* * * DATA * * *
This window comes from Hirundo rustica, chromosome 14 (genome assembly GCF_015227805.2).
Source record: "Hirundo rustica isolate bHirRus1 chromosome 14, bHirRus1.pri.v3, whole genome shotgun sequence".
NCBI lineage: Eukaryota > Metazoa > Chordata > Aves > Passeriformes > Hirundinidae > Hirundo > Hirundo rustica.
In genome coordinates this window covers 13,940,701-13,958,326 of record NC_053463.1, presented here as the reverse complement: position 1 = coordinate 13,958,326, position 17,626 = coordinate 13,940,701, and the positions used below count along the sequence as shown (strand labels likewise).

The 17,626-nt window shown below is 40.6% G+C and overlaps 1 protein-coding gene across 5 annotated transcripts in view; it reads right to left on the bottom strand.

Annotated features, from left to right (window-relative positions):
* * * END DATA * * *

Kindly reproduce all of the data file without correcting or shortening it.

This window comes from Hirundo rustica, chromosome 14 (genome assembly GCF_015227805.2).
Source record: "Hirundo rustica isolate bHirRus1 chromosome 14, bHirRus1.pri.v3, whole genome shotgun sequence".
NCBI lineage: Eukaryota > Metazoa > Chordata > Aves > Passeriformes > Hirundinidae > Hirundo > Hirundo rustica.
In genome coordinates this window covers 13,940,701-13,958,326 of record NC_053463.1, presented here as the reverse complement: position 1 = coordinate 13,958,326, position 17,626 = coordinate 13,940,701, and the positions used below count along the sequence as shown (strand labels likewise).

The 17,626-nt window shown below is 40.6% G+C and overlaps 1 protein-coding gene across 5 annotated transcripts in view; it reads right to left on the bottom strand.

Annotated features, from left to right (window-relative positions):